Why Political Polarization Has Gone Wild – Coursework Example

Memorandum July 25, Daily Editor RE: Political Polarization in the Media Polarization from both sides of the political spectrum has reached what some believe is a critical mass of uncompromising purists. Fareed Zakaria cites a number of examples present both in the government and among activitists that support the observation of increasing polarization between liberals and conservatives1.
One of these examples is non-partisan redistricting, which is a theory that if districts in the House are changed such that each party has safe seats, there will be less polarization between the parties on Capitol Hill. Unfortunately, political polarization happens moreso on radio waves and in town hall meetings.
One might argue that we should all be disappointed without politicians for pandering, but ultimately, in a democracy, our politicians are representatives of the people. It is not the politicians who cause their supporters to be more extreme; rather, it is the other way around. There is a reason why the people who elect Congressmen to their seats are called “the base.”
Without 24-hour media, there would not be such an extreme response to certain policy discussions and, in turn, our politicians would not be driven to such extreme rhetoric on the House floor, if they knew no one was paying attention. But a constant attention to the activities and ideologies of our politicians encourages them, out of a desire to keep their jobs, to pander to their base.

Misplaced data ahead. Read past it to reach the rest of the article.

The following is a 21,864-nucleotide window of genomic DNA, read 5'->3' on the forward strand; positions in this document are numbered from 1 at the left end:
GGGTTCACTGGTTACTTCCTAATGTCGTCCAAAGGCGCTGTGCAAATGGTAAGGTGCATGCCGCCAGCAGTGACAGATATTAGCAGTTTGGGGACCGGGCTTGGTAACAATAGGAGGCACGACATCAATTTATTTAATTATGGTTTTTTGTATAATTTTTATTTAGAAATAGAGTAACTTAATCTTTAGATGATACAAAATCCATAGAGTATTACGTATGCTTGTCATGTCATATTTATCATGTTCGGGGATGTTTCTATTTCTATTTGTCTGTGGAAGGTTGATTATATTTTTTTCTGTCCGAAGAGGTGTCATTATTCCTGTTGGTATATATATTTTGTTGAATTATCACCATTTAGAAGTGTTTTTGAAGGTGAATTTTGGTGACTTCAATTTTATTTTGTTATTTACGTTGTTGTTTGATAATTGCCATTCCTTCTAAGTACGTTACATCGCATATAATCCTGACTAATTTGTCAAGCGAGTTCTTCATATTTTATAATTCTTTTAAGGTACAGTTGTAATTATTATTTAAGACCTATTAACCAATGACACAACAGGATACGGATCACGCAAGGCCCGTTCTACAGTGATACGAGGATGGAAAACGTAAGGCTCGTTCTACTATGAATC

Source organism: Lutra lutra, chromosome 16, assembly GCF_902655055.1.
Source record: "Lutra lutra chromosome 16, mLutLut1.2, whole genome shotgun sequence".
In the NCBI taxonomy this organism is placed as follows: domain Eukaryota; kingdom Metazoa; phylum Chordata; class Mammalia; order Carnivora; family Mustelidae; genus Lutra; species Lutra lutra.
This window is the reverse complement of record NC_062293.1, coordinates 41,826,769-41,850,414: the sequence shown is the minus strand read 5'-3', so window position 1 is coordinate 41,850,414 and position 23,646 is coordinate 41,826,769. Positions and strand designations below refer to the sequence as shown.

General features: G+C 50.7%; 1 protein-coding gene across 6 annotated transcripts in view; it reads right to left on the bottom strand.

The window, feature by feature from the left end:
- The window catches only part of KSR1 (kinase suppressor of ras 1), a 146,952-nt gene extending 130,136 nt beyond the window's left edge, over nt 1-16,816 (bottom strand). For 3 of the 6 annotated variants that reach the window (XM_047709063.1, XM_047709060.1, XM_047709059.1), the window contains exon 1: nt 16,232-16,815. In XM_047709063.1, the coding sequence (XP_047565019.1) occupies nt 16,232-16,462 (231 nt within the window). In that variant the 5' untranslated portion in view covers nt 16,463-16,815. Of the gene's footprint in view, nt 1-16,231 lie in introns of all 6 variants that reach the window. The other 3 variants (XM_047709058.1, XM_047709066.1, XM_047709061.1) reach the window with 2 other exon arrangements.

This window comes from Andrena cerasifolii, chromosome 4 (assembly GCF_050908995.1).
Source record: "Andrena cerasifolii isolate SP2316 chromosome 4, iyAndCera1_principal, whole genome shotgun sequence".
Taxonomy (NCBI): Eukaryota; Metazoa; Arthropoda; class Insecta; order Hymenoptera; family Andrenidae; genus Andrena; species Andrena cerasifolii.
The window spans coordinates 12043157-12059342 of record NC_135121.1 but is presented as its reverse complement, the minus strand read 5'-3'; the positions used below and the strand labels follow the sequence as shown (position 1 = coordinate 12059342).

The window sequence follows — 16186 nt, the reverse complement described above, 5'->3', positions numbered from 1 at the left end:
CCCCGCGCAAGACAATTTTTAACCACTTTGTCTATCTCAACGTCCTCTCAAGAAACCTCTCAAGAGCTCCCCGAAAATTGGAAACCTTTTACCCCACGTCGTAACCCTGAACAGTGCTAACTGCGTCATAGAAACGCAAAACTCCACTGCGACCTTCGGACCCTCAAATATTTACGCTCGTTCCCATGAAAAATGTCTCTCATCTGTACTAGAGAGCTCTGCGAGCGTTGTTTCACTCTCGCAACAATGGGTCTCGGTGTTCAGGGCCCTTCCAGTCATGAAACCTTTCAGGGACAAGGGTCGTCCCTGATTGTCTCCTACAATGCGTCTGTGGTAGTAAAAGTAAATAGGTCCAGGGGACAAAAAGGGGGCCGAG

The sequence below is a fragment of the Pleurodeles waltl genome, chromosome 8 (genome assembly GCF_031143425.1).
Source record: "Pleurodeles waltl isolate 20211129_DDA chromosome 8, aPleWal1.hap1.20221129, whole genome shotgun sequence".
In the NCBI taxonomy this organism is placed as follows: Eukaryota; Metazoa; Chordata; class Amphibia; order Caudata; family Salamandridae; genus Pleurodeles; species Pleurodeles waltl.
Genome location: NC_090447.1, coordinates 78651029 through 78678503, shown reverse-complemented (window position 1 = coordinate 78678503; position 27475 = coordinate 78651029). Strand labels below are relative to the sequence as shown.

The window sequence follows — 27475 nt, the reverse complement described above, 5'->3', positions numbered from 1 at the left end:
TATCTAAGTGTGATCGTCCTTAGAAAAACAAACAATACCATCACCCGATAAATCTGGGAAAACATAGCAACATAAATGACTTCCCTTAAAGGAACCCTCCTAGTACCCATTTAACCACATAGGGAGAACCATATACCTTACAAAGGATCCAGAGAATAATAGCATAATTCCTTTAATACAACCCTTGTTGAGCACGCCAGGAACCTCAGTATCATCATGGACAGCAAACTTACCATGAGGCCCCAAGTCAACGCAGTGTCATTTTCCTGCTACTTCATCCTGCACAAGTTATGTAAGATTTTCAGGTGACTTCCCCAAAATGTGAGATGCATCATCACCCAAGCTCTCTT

The media, including newspapers, play a key role in this. By focusing solely on the extreme elements in order to keep people reading and watching, the media feeds a consumer demand for polarized politics: a soap opera playing out on the evening news. This is what Fareed Zakaria refers to as “narrowcast”. Certain radio programs and news networks come to be read only by individuals with particular ideological dispositions. Instead of appealing to a general audience with objective information, media twists information in a way that they can sell the best.
So, how does a media institution like a newspaper play a role in fixing excessively adversarial politics? It can start by taking the facts of reality and presenting them to the whole world in an objective and socially responsible way. Rather than focusing on the small dramas of political debates, a newspaper can present the whole picture and allow its readers to decide.
The media plays a crucial role in keeping voters informed in our democracy. If the media defaults on its responsibility, then our system of governance will not be far behind.